Today was a bit less eventful for us than yesterday. No moose or whale sightings, although we did see an old fashioned musket fired.
We departed mid-morning from Baddeck for the village of Louisbourg, on the east coast of Cape Breton. We tried to stop at a fossil museum in Sydney Mines (a small town in Cape Breton), but as with a growing number of attractions on Cape Breton, it had closed recently for the winter.
We arrived at the Point of View Suites in Louisbourg around 10am, and were a bit surprised to find it was also an RV park. But in fact, there was a large building on a small cliff at the back of the property, overlooking the harbor of Louisbourg, and in that building was our suite. The managers of the property actually upgraded us from one large suite into two connecting smaller suites so that we could each (kids and adults) have our own space. That was something we really appreciated. One reason they were probably so generous was that the property is closing down in a few days for the winter season (when tourism is pretty much dead in most of Cape Breton). In any case, the rooms are spacious, and the kitchens appear well provisioned. But bring your own shampoo and soap, as what they provide is good for only one or two showers.
After dropping off our bags in our room we headed up to the Fortress of Louisbourg. The Fortress, run by the Canada Parks Service, is a recreation of a part of the fortress that was once located on the same grounds during the early and middle part of the 1700s, owned and controlled by the French (except for a three year period where the British ran it). The Fortress of Louisbourg was twice besieged and attacked by the British, and both times the French surrendered after about six weeks, due in part to running out of supplies because of British blockades, and also because the British brought many times more soldiers than there were inhabitants of the fortress. Surrender was an easier out than dying from starvation or being shot. After the second capture, the British pretty much destroyed Louisbourg, and it took a government project in the 1960s to attempt to rebuild aboutt 20% of the buildings that had once stood on the fortress grounds, and make the Fortress of Louisbourg a historic attraction.
Most of the people at the fortress are in period costume, playing the part of a person from circa 1744, but were kind enough to explain differences between that time and the present when asked. We learned an incredible amount about the daily lives of merchants, nobility, servants, and soldiers during the times of the Fortress. We also learned that we would not liked to have lived there during that time as the people endured what we would consider enormous hardships – ranging from very bad winters and poor health care to extremely difficult working conditions, among others.
We also enjoyed an 18th century lunch of soup, cod, and carrots, including a single, versatile eating utensil – a spoon with a curved tip on the handle which could be used to cut and pierce ones food. It was all very tasty.
We had gone to the Fortress of Louisbourg with minimal expectations, and left overwhelmed with new knowledge and information, and thirsting for more. And that’s taking into account that only a fraction of the various buildings were open and staffed because it’s low season here (and the fortress closes down on Saturday for the winter season too – just like everything else). During the summer months, the Fortress of Louisbourg is a hive of nearly non-stop activities, and it’s estimated that it would take at least 18 hours to see and do everything there is to do (not including spending time talking with the in-period docent/actors).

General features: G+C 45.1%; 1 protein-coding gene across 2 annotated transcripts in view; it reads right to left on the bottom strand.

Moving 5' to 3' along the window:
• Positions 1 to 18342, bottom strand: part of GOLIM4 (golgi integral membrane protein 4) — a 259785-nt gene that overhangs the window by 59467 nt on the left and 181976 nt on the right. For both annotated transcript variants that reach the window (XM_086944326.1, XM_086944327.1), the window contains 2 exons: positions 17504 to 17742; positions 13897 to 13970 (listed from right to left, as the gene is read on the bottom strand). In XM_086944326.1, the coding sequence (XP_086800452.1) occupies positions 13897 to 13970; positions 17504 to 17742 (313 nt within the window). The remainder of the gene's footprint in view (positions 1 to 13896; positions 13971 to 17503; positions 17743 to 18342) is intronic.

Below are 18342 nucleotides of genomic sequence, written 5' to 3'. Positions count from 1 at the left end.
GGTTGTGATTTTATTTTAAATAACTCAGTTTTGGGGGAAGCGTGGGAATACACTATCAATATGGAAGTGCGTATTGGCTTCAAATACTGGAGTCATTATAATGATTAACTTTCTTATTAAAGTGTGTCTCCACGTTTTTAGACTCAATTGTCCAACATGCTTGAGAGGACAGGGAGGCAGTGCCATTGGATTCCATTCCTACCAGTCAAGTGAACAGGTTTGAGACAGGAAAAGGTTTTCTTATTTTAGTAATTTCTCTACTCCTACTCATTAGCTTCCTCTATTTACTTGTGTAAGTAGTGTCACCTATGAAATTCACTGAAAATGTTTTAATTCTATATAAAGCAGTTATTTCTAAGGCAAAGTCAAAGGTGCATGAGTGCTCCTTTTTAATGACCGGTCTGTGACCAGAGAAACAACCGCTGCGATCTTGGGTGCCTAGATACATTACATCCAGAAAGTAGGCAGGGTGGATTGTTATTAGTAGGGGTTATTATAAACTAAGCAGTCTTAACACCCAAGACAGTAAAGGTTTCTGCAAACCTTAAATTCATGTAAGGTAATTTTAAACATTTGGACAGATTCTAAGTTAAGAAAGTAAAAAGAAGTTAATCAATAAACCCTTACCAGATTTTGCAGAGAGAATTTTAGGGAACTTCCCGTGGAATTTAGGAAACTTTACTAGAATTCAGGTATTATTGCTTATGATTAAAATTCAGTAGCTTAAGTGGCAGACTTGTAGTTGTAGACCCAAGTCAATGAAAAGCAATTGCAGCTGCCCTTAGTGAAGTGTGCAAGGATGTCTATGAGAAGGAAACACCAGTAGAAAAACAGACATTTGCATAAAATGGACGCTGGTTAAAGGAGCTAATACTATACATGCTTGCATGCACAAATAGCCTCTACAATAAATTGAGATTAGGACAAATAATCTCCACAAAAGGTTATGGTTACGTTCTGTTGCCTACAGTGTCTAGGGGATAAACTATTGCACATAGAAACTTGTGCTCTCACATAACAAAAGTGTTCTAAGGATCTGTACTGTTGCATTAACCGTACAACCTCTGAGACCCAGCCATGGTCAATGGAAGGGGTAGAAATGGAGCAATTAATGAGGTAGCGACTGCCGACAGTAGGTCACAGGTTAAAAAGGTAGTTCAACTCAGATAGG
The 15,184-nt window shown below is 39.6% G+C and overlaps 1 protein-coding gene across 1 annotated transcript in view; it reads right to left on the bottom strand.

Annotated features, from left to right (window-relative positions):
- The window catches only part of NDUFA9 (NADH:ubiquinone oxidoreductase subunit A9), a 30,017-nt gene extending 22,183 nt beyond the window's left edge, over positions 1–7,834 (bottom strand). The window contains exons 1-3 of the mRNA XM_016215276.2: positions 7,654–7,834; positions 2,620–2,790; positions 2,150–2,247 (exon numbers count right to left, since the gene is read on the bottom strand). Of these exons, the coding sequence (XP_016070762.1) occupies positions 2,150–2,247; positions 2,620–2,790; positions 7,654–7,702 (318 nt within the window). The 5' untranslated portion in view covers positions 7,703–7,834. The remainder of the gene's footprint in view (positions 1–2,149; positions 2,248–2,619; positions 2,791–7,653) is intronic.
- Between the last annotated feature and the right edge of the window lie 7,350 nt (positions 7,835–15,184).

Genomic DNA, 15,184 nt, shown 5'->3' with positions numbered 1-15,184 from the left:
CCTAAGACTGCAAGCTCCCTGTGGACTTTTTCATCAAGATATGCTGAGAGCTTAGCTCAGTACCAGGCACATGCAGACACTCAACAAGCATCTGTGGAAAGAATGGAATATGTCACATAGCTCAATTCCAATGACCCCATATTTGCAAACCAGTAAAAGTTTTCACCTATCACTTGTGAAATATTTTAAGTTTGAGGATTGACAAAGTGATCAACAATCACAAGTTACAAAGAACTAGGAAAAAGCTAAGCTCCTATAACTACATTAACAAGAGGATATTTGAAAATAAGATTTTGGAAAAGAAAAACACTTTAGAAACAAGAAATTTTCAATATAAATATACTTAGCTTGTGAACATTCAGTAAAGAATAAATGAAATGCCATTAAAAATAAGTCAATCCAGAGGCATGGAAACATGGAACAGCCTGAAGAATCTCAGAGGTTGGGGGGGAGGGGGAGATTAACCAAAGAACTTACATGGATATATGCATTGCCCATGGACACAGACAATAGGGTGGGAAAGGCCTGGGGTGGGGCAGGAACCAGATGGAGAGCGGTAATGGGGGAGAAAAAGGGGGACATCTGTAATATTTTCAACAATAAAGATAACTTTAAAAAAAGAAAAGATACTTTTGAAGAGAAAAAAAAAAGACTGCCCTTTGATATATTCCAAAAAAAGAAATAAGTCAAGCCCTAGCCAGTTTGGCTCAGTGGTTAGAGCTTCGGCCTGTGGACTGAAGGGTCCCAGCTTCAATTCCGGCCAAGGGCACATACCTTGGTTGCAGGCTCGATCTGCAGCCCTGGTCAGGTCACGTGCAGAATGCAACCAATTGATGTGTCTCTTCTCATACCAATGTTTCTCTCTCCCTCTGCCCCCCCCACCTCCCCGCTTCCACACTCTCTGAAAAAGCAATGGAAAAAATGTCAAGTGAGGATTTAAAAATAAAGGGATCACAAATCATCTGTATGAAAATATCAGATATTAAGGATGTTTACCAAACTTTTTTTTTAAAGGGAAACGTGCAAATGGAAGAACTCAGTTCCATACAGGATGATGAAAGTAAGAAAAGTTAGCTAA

If you have any interest at all in history as well as how people lived and survived in the 18th century, then the Fortress of Louisbourg is a must.
Our dinner was at the Lobster Kettle, one of the only two restaurants still open for the season in the village of Louisbourg. Linda and Krystyana had a fabulous snow crab dinner special while Bas and I enjoyed haddock and halibut – both quite good, and amazingly Bas enjoyed the fish. So far, on this trip, Bas has learned to like lobster and fish. We’re working on him for scallops, but he seems to have set his mind against them for the moment. In any event, we enjoyed our meal at the Lobster Kettle – both in terms of food quality and service – large difference from last night’s meal at the Lobster Galley in St. Ann’s Bay.
Tomorrow we leave Louisbourg for Pictou, where we will take a ferry to Charlottetown, Prince Edward Island. We’ll be spending a couple of nights there, and hope to visit Avonlea and the museum of Anne of Green Gables, among other things.
For followers of our writings who are also familiar with our home island of Bonaire in the Southern Caribbean, we discovered after dinner tonight that Tropical Storm Omar had formed near the ABC islands (Aruba, Bonaire, Curacao) in the last day or so, and strong weather conditions have created very large swells and waves on the normally calm west side of Bonaire, damaging numerous piers and soaking some waterfront properties.
There are links here and here on BonaireTalk with more information.
Please note that most of the reports on BonaireTalk are independent observer reports or passed on from those on islands and that there is also a lot of speculation based on water drenched visuals. As we know from the past with large surge actions, until the surge subsides (sometime tomorrow afternoon hopefully), it will not be clear how much damage has actually occurred, and it won’t be clear for days how long any such damage will take to repair.
If you love Bonaire like we do, keep the island in your mind and think positive thoughts. For those concerned about our animals, we understand they are doing fine, albeit a bit shook up by the wind and rain.
To all of our friends and extended family on the island, we hope you are well and safe and dry.